The Bush administration’s top trade official yesterday urged service sector companies to lobby Congress for trade pacts that include easier cross-border movement of professional workers.
U.S. Trade Representative Robert B. Zoellick last year negotiated free-trade agreements with Chile and Singapore that created new “temporary entry” provisions for business visitors, intracompany transfers and professionals in sales, marketing and other fields.
The language incensed some lawmakers, who complained that immigration rules do not belong in trade agreements. House Judiciary Committee Chairman F. James Sensenbrenner Jr., Wisconsin Republican, and his colleagues forced through changes in the trade pacts’ visa provisions and demanded future agreements leave out immigration law.
“It is my hope and expectation that the Judiciary Committee’s clarion call over the last two weeks that immigration provisions be excluded from future trade agreements will be clearly received by this — and future — administrations,” Mr. Sensenbrenner said before the July 2003 votes that approved the two agreements.
Mr. Zoellick yesterday at a Capitol Hill forum said that service-sector companies should work with Judiciary Committee members to determine whether they would reconsider.
The Chile and Singapore provisions allow 1,400 Chileans and 5,400 Singaporeans to obtain a new category of renewable, one-year visas to work in the United States — a tiny fraction of a civilian labor force of 147.7 million. The visa is available to professionals with specialized knowledge in a particular field.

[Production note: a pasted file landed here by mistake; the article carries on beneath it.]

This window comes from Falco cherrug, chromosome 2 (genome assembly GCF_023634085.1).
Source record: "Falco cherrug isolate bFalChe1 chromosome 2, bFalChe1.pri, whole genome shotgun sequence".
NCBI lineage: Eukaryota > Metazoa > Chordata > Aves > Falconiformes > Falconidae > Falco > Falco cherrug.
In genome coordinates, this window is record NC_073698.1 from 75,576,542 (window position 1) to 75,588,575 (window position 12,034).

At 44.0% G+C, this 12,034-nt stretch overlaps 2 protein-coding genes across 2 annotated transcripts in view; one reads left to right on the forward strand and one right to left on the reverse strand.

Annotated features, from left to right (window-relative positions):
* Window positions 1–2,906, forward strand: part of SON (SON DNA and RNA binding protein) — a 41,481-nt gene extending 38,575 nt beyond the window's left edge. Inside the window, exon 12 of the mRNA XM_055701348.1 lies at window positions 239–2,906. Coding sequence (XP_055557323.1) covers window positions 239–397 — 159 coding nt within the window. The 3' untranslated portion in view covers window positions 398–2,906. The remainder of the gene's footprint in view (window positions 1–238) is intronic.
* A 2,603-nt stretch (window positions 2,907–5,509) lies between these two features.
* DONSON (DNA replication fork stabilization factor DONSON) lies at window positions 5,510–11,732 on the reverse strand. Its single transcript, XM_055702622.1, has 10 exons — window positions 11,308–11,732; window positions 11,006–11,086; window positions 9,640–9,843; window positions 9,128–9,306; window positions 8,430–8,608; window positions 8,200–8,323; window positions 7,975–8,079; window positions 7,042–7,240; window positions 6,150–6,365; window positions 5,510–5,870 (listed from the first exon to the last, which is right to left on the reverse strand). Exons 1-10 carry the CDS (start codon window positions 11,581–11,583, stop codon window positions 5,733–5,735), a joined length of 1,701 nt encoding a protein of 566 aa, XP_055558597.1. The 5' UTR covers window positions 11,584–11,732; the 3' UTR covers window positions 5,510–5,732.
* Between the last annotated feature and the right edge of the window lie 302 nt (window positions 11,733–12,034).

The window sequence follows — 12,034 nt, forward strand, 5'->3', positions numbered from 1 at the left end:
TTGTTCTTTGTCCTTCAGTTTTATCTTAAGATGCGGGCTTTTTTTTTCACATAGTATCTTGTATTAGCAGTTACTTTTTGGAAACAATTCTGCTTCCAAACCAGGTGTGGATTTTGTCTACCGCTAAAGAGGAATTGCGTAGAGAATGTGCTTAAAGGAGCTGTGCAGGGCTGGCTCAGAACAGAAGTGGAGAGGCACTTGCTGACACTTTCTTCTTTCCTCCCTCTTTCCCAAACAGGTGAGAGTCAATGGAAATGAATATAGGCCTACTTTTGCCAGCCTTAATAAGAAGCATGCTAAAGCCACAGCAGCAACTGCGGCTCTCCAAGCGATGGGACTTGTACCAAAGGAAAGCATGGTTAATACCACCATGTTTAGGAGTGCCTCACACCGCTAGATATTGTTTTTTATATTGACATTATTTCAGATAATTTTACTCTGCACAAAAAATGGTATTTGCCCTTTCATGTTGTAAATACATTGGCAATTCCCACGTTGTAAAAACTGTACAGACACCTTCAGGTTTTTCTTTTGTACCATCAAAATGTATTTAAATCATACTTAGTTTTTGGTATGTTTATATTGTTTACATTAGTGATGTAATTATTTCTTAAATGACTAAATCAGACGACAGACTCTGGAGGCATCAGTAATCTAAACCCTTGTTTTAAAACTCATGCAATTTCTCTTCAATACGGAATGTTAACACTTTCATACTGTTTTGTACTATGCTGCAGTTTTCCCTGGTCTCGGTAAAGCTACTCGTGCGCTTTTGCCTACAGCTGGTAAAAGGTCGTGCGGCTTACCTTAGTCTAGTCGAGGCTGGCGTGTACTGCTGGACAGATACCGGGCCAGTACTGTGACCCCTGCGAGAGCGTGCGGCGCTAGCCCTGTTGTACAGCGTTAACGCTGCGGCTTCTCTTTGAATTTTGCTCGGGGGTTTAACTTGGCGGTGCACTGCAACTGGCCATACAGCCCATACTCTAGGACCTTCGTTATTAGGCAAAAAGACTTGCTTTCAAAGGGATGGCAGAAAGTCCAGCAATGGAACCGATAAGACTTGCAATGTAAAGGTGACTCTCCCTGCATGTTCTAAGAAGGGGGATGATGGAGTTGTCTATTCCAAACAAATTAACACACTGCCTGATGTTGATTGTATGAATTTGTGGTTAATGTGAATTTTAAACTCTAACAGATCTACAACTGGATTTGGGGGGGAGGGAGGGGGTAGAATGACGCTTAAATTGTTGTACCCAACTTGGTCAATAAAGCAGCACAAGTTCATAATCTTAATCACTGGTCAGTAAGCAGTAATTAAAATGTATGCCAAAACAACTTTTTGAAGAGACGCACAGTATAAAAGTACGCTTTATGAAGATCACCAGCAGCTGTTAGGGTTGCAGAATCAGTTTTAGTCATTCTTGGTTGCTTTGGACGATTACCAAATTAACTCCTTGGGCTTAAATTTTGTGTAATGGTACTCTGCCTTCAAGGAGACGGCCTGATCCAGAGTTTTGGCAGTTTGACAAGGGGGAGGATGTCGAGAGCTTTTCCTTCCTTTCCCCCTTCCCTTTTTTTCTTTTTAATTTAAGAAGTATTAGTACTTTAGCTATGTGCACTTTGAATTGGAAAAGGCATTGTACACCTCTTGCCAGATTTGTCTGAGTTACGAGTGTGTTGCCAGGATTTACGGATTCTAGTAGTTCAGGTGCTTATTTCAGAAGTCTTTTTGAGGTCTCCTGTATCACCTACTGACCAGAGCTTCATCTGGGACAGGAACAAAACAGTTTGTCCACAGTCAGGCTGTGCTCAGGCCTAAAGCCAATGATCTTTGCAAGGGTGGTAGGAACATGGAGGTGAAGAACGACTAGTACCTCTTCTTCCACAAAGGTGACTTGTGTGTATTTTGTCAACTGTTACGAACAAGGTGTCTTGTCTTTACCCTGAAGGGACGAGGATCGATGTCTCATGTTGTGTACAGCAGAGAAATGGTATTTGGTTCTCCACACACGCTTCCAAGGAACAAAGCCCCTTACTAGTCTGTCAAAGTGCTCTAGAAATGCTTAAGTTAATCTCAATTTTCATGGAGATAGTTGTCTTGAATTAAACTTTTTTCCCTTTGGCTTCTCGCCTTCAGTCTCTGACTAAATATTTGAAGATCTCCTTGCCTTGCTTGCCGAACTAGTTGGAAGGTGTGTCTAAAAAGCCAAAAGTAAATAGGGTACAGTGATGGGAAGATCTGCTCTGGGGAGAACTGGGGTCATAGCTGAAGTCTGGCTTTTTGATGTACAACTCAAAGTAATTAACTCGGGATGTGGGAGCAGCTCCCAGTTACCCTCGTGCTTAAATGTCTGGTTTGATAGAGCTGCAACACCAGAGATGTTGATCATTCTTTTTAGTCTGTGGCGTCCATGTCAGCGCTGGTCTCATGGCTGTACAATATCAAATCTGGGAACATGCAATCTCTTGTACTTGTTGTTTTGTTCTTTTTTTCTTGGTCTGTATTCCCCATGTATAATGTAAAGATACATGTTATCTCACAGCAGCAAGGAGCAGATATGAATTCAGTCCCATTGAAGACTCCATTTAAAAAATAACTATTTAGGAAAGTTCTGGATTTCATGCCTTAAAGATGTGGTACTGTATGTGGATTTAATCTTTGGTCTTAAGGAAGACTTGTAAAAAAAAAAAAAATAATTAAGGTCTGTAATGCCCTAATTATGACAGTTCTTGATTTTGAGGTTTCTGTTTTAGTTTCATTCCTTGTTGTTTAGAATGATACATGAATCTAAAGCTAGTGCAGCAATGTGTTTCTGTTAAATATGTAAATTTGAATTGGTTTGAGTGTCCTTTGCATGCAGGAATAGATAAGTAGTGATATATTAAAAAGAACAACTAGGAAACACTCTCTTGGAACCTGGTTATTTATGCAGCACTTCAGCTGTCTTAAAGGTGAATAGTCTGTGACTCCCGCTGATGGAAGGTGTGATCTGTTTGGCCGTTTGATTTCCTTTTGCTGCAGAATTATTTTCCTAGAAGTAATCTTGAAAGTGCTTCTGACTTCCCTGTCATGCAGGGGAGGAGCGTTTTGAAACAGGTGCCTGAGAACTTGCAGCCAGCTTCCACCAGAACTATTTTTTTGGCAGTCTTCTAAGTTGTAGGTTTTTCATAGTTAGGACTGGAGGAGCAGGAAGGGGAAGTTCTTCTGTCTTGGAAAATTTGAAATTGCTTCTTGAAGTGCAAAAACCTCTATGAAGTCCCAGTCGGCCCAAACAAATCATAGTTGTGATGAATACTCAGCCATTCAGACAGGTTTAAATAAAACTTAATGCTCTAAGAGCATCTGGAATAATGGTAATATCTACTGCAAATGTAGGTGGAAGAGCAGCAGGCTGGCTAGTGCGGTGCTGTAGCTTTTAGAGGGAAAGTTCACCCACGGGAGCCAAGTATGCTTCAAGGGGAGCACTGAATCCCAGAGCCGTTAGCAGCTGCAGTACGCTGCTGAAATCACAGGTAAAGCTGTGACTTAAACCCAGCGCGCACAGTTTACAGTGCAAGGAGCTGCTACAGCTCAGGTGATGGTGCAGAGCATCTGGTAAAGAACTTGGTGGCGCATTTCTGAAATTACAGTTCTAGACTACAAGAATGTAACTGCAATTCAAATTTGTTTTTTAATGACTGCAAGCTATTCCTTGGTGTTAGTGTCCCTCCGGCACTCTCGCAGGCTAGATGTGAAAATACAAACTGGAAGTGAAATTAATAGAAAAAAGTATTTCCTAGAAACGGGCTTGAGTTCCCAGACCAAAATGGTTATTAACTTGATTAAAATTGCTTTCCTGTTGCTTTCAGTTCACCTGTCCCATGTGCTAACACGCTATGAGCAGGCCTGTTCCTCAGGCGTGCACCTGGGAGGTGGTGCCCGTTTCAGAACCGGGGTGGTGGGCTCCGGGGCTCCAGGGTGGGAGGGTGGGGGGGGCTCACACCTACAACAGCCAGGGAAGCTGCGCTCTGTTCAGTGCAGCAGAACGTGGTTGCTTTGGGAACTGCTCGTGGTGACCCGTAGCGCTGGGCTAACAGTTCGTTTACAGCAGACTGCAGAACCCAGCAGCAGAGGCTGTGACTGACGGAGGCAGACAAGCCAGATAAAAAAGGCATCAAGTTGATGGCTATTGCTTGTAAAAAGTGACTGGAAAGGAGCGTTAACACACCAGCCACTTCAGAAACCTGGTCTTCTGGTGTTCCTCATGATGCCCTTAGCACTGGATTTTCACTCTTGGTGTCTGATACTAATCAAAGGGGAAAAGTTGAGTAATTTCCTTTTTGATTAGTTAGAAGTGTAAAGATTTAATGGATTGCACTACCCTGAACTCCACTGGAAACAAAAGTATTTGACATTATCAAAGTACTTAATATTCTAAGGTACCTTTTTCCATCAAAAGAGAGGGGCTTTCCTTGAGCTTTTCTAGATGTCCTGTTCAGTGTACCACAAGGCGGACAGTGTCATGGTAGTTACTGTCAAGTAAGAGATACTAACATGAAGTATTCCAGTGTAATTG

The U.S.-Australia Free Trade Agreement, approved by Congress a year after the other two pacts, did not include immigration provisions. A U.S.-Bahrain pact, not yet approved by Congress, also excludes immigration provisions.
Thailand, however, actively is working to ease movement of professional workers with the United States as part of a free-trade agreement under negotiation.
Service sector companies include finance, insurance, express delivery, health, law and a variety of other businesses. The firms are some of the United States’ strongest exporters, and generate a trade surplus in services.
For goods, the trade deficit was $54.5 billion in July, while for services the surplus was $4.4 billion, according to Commerce Department figures.
Service sector companies, which often rely on face-to-face meetings to sell their products, generally support easier movement of personnel.
The Coalition of Service Industries, a trade association, defended the immigration provisions in the Chile and Singapore agreements last year in congressional testimony.
“Moving professional people in and out of foreign countries … is a critical aspect of services trade,” said Norman Sorensen, a coalition member and president of Principal International, an Iowa financial services firm.